It's a point of pride hereabouts that a small regiment of Minnesota soldiers helped delay a Confederate advance during the Battle of Gettysburg. With the 150th anniversary of that Civil War battle approaching, The Daily Circuit invited a historian from Virginia to discuss Minnesota's role in the fight and just how far the state's bragging rights should extend.
After all, if Minnesota saved the day at Gettysburg, and the victory at Gettysburg won the war for the North, then Minnesota gets the credit for winning the Civil War. Right?
"It did not save the day for the Union Army," said Prof. Gary Gallagher, who teaches history at the University of Virginia. "It was a splendid charge, and it was made at great cost, but the Confederate assaults were really not going to accomplish anything further that day."
But victory at Gettysburg did lead to the South's defeat, right?
Gettysburg "was not the turning point of the Civil War. That's a very common misconception now," Gallagher said. "What it did do was mark the end of a huge run of success that the Army of Northern Virginia had had at Fredricksburg and then Chancellorsville, and it helped the Union cause at a very difficult time. There was great political upheaval because of Emancipation, because of conscription in the United States, so Gettysburg was badly needed. Absolutely.
"But did it change the direction of the war? It did not. And Abraham Lincoln understood that. He predicted right after Gettysburg that because [Maj. Gen. George] Meade didn't follow up, the war would continue indefinitely."
As he summed up: "The Republic did not hang in the balance when the First Minnesota made its attack."
A Confederate victory at Gettysburg, he said, "would have been very bad news politically for the Lincoln administration. It would have been almost catastrophic. Militarily, I don't think [Gen. Robert E.] Lee had the capacity to deliver a knockout blow to the Army of the Potomac. But politically, it would have vastly complicated Lincoln's life, and it would have given far more energy to the antiwar element of the Democratic Party, the Copperheads, who reached their high point just before the battle of Gettysburg. The draft riots at New York City came right after Gettysburg. It was a very fraught time for the United States, and a Confederate victory would have made it all the more fraught."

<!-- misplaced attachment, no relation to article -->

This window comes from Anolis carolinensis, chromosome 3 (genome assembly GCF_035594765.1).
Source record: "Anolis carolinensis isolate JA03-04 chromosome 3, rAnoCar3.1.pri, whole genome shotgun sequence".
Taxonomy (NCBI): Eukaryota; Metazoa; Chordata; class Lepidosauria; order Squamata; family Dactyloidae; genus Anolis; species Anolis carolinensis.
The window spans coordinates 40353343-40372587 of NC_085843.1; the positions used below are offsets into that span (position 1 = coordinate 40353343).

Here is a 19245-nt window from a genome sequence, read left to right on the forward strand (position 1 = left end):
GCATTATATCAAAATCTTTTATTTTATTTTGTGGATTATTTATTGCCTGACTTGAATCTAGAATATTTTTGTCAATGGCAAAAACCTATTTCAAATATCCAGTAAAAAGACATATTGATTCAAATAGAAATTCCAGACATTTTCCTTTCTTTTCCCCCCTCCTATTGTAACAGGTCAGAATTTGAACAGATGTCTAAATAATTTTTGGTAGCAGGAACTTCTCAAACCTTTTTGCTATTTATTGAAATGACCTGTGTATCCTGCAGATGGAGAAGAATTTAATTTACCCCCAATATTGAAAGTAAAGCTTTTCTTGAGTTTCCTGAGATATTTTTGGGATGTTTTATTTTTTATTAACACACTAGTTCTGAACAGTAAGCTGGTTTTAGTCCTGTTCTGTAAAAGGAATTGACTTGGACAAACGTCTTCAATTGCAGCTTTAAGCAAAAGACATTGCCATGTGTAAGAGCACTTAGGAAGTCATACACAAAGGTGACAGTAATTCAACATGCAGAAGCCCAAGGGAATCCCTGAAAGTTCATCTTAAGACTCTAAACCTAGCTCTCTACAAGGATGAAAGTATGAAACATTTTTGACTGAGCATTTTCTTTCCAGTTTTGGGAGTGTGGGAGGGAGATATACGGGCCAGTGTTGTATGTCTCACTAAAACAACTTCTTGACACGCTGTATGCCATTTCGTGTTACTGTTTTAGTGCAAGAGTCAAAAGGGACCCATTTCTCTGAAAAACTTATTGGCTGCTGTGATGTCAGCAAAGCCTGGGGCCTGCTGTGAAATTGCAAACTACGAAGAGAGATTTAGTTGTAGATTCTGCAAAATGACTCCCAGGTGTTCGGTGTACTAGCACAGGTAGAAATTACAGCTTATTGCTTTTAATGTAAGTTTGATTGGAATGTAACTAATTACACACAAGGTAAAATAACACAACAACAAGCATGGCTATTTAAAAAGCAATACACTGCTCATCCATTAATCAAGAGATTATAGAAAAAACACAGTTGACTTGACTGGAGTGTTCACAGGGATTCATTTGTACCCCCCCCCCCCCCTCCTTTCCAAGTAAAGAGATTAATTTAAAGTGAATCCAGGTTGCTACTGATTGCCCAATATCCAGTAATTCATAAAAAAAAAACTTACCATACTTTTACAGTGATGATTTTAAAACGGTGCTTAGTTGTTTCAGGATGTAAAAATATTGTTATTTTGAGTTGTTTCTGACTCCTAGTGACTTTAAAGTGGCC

Even as he downplayed the significance of Minnesota's famous charge at Gettysburg, Gallagher said that it demonstrated a spirit of sacrifice that seems unimaginable today.
"This is a perfect example of why, in studying history, we need to remember that the past isn't just like us only a long time ago. It's an entirely different culture, a different conception of what a citizen soldier was," he said. "It's a very different time. And soldiers then would do things that they will not do now. First Minnesota had hideous casualties. Among all the Union regiments at Gettysburg, they had the third-highest percentage of killed, they had the second-highest percentage of wounded ... they and many other units like them did things that I think we simply can't imagine doing now."
Gallagher told the story of how the First Minnesota came to its fateful moment.
"The first day at Gettysburg was a huge tactical success for the Confederates, and Lee hoped to follow up on the second with a knockout blow," he recounted. "It played out as a series of Confederate assaults against both ends of the United States position.
"We don't know how many men were present for the First Minnesota that day. The traditional number is 262, but recent scholarship suggests at least 290, and perhaps 300, which was a little small for a regiment at Gettysburg ... but it was the available unit and [Major General Winfield Scott] Hancock saw them. And a Confederate brigade of Alabamians, more than 1,700 of them, were approaching, and Hancock sent the First Minnesota into the fight there.
"They came off Cemetery Hill toward a little creek called Plum Run, and collided with the Alabamians, and stopped that part of the Confederate attack. Pretty soon both their flanks were overlapped by Cadmus Wilcox's Alabama Brigade. He had so many more men that he could threaten both flanks of the First Minnesota once they got to Plum Run."
Gallagher said the Minnesota charge "certainly bought some time. I think the main thing it did was create doubt in Wilcox's mind. Wilcox didn't have anybody supporting him on either flank, and no reinforcements coming up either. ... I think he felt isolated, even though he had a much smaller unit in front of him. I think the attack of the First Minnesota contributed to this state of mind that Wilcox had, that eventually led him to withdraw."
WATCH PART OF THE KEN BURNS DOCUMENTARY, 'THE CIVIL WAR':